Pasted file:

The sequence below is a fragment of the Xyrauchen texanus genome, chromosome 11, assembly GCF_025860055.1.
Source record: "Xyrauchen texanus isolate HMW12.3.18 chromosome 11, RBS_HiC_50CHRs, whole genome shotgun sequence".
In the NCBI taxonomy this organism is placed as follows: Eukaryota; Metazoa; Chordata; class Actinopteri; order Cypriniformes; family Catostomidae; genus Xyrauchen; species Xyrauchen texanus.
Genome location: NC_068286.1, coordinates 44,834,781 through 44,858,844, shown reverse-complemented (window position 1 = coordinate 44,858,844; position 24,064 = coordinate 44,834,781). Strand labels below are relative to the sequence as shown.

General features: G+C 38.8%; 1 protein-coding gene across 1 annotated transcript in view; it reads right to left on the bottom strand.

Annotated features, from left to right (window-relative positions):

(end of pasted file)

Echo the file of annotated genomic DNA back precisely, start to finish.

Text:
The sequence below is a fragment of the Xyrauchen texanus genome, chromosome 11, assembly GCF_025860055.1.
Source record: "Xyrauchen texanus isolate HMW12.3.18 chromosome 11, RBS_HiC_50CHRs, whole genome shotgun sequence".
In the NCBI taxonomy this organism is placed as follows: Eukaryota; Metazoa; Chordata; class Actinopteri; order Cypriniformes; family Catostomidae; genus Xyrauchen; species Xyrauchen texanus.
Genome location: NC_068286.1, coordinates 44,834,781 through 44,858,844, shown reverse-complemented (window position 1 = coordinate 44,858,844; position 24,064 = coordinate 44,834,781). Strand labels below are relative to the sequence as shown.

General features: G+C 38.8%; 1 protein-coding gene across 1 annotated transcript in view; it reads right to left on the bottom strand.

Annotated features, from left to right (window-relative positions):